A joint review by Liz Baudler and Emily Roth
With multicolored Christmas lights twinkling from every corner of the room, large, worn-out couches on and in front of the stage, and a sign over the bar that asks, “Your Brain Or Mine?” the atmosphere of Hungry Brain sort of feels like someone’s basement, but in a good way. Even if the bartender does have to use a flashlight to read the labels on the liquor bottles. It’s a cash-only hipster bar, but a charming, cozy one, and having piles of cookies on the table only adds to that feel. On Tuesday night, Two Cookie Minimum, a monthly reading series, took over the bar, to celebrate Columbia College Chicago’s Fiction Writing Department.
Two Cookie, as it is affectionately known, is the brainchild of John Wawrzaszek (since no one can spell his last name, he’s better known as Johnny Misfit.). He’s a one-time radio major, which explains his superior microphone banter, but a zinester and a writer and Columbia College grad. He wanted to find some way to combine the various aspects of his artistic persona, and so Two Cookie Minimum was born. Its first home was a bakery, hence the whimsical name, a play on a bar’s “two drink minimum.” But Misfit believes that the venue is important so long as it gives the series a consistent time or place. “There’s no excuse for not coming then,” he says.
The more open form of Two Cookie and its tendency to spotlight groups of writers and artists leads to a constantly changing vibe and lineup. “I just book the talent. If you’re not hooked by the talent, sorry.” Misfit stated. This focus on variety in turn has created its own sense of community, or at least a sense among the lit and zine tribes that Two Cookie Minimum will always be a good show. Even though the readers all came from one school, Misfit noted too that he’d diversified the readers for the Columbia show by making sure to get alumni and currently students both grad and undergrad and faculty, and even had a host of a competing reading series. He deviated from his normal process by getting current students to submit and choosing two readers from those submissions. He chose well.
Virginia Baker, a current Fiction Writing Department student and one of the submission selections, read first. The bar was already so crowded that the famous “Tamale Guy” showed up shortly after she started reading. Her story chronicles a drunken night between two disillusioned college students—it was quiet and introspective, with great attention to detail like “the way the wax cried down the bottle,” and a perfect start to the show. Tony Luce, an alumni, was next, and read a story about a sixteen-year-old boy giving his girlfriend a stick-and-poke tattoo. He moved swiftly from scene-setting to how-to explanation to grand philosophical statement, and as testament to his tremendous skill, the bar grew even quieter as he read. Megan Stielstra, Literary Director of Second Story and a department faculty member, followed with a story about a young girl raised in an Alaska community where they “trained for the hunt the way others trained for the SAT,” who watches as her male family members prepare to shoot a boy who had punched her on their first date. Stielstra is always a good show—which might be expected from someone who runs a performance series. Jael Montellano, an alum, was up next, with a beautifully poetic post-apocalyptic tale about a vampire who is also a mercy killer.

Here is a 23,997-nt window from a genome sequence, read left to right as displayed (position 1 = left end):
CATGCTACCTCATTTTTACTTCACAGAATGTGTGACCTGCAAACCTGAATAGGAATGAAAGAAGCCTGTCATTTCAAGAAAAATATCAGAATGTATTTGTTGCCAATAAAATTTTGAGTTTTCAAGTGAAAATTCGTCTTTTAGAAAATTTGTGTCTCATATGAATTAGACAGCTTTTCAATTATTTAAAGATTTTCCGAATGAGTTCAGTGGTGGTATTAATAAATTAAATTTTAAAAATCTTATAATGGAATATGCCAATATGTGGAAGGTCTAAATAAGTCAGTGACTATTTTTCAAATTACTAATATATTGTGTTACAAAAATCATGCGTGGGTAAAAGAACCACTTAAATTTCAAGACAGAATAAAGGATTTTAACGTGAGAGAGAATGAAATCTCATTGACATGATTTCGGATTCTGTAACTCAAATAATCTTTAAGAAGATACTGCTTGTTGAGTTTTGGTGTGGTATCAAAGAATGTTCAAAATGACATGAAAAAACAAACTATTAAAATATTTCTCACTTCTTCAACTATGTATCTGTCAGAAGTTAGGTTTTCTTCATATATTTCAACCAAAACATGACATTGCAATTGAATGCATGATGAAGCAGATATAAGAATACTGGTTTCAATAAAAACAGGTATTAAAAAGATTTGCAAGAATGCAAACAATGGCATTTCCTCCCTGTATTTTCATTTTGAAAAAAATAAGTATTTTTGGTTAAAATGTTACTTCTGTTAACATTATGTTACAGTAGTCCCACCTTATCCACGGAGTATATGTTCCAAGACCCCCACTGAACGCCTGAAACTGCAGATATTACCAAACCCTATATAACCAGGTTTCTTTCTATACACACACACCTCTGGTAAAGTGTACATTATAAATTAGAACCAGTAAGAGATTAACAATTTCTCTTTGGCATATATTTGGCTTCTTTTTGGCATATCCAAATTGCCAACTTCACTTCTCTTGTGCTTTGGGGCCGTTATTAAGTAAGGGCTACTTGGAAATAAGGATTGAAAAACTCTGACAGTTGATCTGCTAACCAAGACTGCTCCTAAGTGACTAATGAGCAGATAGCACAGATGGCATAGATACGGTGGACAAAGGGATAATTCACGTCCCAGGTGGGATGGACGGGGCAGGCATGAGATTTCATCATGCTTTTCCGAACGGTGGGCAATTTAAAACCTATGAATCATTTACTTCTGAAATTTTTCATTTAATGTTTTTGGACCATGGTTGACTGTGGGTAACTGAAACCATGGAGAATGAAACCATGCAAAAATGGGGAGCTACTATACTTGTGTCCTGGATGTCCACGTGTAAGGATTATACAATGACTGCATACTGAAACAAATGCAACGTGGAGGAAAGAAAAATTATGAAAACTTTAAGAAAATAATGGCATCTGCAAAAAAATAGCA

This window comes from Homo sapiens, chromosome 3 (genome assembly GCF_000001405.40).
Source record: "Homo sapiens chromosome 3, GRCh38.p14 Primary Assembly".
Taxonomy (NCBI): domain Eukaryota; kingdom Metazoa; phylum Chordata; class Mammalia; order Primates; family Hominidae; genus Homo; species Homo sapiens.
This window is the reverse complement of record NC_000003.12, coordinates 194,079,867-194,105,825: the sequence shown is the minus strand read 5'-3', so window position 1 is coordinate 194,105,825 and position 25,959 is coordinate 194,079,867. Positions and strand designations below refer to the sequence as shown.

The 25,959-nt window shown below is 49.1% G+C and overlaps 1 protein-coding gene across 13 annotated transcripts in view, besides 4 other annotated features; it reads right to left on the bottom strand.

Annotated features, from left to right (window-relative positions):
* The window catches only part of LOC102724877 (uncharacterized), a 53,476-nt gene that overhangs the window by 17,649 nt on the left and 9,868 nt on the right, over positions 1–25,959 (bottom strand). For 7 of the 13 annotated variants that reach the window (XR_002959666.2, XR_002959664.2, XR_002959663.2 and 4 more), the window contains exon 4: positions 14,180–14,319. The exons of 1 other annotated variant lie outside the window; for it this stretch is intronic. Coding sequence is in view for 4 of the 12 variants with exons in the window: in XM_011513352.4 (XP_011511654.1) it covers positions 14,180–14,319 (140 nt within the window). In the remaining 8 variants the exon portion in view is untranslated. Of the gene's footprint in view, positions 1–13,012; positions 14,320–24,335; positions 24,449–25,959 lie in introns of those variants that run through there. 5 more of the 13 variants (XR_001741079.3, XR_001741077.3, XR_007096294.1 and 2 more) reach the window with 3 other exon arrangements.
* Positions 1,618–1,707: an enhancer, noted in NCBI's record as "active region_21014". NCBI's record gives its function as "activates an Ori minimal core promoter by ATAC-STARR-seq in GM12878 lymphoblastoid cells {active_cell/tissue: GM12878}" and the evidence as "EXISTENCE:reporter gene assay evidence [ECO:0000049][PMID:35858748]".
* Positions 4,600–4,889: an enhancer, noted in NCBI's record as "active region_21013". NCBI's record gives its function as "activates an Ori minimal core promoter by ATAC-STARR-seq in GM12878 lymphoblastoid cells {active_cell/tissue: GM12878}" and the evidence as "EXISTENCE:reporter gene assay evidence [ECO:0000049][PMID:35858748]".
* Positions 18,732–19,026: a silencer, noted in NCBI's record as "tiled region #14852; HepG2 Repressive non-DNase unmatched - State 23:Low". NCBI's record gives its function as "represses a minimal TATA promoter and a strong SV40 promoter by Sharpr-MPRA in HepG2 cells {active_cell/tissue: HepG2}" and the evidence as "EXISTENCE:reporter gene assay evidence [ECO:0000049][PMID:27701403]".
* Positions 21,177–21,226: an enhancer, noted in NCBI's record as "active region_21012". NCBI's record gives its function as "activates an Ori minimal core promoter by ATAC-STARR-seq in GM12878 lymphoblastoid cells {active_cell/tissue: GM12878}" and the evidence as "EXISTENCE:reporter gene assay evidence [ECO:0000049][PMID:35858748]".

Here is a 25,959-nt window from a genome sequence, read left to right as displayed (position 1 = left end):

After a brief intermission, Liz Grear, an MFA candidate, read a story about a man in a strip club who could read the bartender’s fortune by touching the tips of her hair (although he tries to touch more of her than that)—but, in a twist, his reading is accurate. Cyn Vargas, a graduating MFA candidate, read a bittersweet story about two young writers trying to figure out if they are in love, including a sex scene involving a fishing show on TV that eerily echoed their relationship. Only Cyn Vargas, the Columbia grad student queen of oddly perfect metaphor, could get away with that one. Aaron Golding, another faculty member, read next, a story about a young Lakota boy who plays an extra in Dances with Wolves and, through finding an unexpected feeling of belonging on the set, reclaims a sense of his history. Jenny Seay, an alumni and host of Tamale Hut reading series, finished off the show on a strong note with a tale about two wrestlers who reach a turning point in their personal and professional relationship, with gripping, realistic dialogue, and (amazingly, by Fiction Writing Department standards), the only graphic sex scene of the night. Her style almost felt like Hemingway compared to someone like Luce, but it was equally compelling.
All of the readings were done with the signature fiction writing cadence—clear, even pacing. The department’s focus on voice paid off, as so many of the stories as well as the readers swam in voice. Metaphors were singular, word choice steely, action flew out of pieces like the sentences themselves threw knives. If a phalanx of Columbia professors were there, the eight readers would have done them proud, each in very different ways, showing how multifaceted Columbia itself can be. Overall, Two Cookie was a blast. We can’t wait to go back next month for more cardboard cookies and kick-ass stories
Two Cookie Minimum is the first Tuesday of every month at 9 pm, Hungry Brain, 2319 W. Belmont, Chicago, IL. 21+.